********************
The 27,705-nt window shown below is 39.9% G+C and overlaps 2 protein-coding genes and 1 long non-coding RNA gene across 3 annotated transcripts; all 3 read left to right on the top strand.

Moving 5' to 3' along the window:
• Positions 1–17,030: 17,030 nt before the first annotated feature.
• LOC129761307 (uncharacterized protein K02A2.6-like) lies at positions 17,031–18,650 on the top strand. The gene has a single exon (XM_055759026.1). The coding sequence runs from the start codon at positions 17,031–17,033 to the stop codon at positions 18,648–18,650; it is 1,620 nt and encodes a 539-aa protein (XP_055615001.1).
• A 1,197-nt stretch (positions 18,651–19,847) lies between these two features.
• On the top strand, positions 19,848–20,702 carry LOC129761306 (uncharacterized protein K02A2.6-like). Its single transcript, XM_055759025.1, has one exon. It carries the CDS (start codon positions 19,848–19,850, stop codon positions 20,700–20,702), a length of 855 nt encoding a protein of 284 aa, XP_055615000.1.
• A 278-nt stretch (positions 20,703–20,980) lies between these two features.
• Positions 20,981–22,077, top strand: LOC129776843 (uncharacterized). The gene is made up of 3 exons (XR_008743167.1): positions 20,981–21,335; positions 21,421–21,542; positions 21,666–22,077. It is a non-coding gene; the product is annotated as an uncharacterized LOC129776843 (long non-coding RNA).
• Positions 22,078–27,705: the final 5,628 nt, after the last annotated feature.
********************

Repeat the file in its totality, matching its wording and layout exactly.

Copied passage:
The 27,705-nt window shown below is 39.9% G+C and overlaps 2 protein-coding genes and 1 long non-coding RNA gene across 3 annotated transcripts; all 3 read left to right on the top strand.

Moving 5' to 3' along the window:
• Positions 1–17,030: 17,030 nt before the first annotated feature.
• LOC129761307 (uncharacterized protein K02A2.6-like) lies at positions 17,031–18,650 on the top strand. The gene has a single exon (XM_055759026.1). The coding sequence runs from the start codon at positions 17,031–17,033 to the stop codon at positions 18,648–18,650; it is 1,620 nt and encodes a 539-aa protein (XP_055615001.1).
• A 1,197-nt stretch (positions 18,651–19,847) lies between these two features.
• On the top strand, positions 19,848–20,702 carry LOC129761306 (uncharacterized protein K02A2.6-like). Its single transcript, XM_055759025.1, has one exon. It carries the CDS (start codon positions 19,848–19,850, stop codon positions 20,700–20,702), a length of 855 nt encoding a protein of 284 aa, XP_055615000.1.
• A 278-nt stretch (positions 20,703–20,980) lies between these two features.
• Positions 20,981–22,077, top strand: LOC129776843 (uncharacterized). The gene is made up of 3 exons (XR_008743167.1): positions 20,981–21,335; positions 21,421–21,542; positions 21,666–22,077. It is a non-coding gene; the product is annotated as an uncharacterized LOC129776843 (long non-coding RNA).
• Positions 22,078–27,705: the final 5,628 nt, after the last annotated feature.